We wish to thank, first and foremost, the sixty-five contributors to this volume on Keywords for Latina/o Studies, without whom we would never have been able to create this book. We are also enormously thankful to Eric Zinner, Lisha Nadkarni, and Alexia Traganas at New York University Press for their enormous encouragement and support at all stages of production. We also want to thank Ricardo Bracho for his editorial assistance compiling the list of works cited.

Deborah R. Vargas would like to thank Eric Zinner for giving the three of us this opportunity to engage the field, to struggle over meanings and ideas, and to learn to apply a politics of cariño y respeto in our debates. Thanks so much to Lisha Nadkarni for all of her expertise and assistance. I consider it a privilege to have had the opportunity to collaborate with and learn so much from Nancy Raquel Mirabal and Lawrence La Fountain-Stokes. I addition to our work meetings I will always cherish sweet memories of ordering too many dumplings in San Francisco, inventing cheaterquiles in L.A., and being introduced to “Cuba H.P.”

Nancy Raquel Mirabal, mil gracias to Deborah Vargas for inviting me to be part of this project and to both Deb and Lawrence M. La Fountain-Stokes for being exceptional co-editors. I learned so much from working with both of you and felt honored to witness your hard work, cooperative spirit, generosity, and humor. I also want to thank all of the contributors who participated in this project and provided us with brilliant entries; to the external readers for their thoughtful suggestions and critiques; and to the New York University Press editors, especially Eric Zinner, for giving us the room to expand, complicate, and rethink. In the process of putting together this project, it was clear that this field we call Latina/o/x studies is dynamic, powerful, and more important than ever.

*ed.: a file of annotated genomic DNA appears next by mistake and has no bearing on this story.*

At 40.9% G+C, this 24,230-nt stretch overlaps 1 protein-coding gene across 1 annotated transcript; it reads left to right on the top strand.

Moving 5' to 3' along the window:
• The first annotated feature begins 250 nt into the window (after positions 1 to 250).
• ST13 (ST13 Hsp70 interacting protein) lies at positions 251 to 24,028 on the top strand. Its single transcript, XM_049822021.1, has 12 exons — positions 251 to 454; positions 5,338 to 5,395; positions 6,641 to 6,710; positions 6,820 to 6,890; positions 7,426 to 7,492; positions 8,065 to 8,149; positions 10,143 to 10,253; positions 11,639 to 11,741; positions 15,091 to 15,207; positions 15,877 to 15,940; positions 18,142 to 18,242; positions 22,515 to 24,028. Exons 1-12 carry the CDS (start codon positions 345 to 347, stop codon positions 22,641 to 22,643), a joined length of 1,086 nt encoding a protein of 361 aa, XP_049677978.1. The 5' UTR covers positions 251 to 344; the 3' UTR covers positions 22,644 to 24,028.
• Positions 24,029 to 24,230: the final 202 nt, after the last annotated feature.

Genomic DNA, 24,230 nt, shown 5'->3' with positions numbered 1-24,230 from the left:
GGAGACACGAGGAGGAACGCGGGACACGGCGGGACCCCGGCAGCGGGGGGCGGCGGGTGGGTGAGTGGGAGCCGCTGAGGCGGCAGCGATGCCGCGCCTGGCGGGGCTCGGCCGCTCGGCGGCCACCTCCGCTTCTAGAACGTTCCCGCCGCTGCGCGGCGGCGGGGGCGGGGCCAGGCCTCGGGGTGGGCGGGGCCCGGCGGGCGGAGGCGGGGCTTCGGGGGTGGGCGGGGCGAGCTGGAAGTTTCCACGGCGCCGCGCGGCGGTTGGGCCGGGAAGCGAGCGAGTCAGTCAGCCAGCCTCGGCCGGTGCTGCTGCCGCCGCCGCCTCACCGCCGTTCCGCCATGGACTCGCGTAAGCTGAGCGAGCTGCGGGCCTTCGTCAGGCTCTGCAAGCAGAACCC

Lawrence M. La Fountain-Stokes echoes Deb’s and Nancy’s sentiments. It has been an adventure completing this book, from figuring out what keywords to include and reaching out to our authors, to offering words of encouragement and keeping track of the multiple revisions! Latina/o (or Latinx) studies is a field near and dear to my heart and becomes more crucial every day. Thanks to my colleagues in American Culture, Latina/o studies, Romance Languages and Literatures, and Women’s studies at the University of Michigan for their support, and to my great co-editors Deb and Nancy. I also wish to thank all of the authors—those whose work appears here, as well as those who were a part of this process at some moment and perhaps might join in the future. We all greatly hope that this book will make a difference.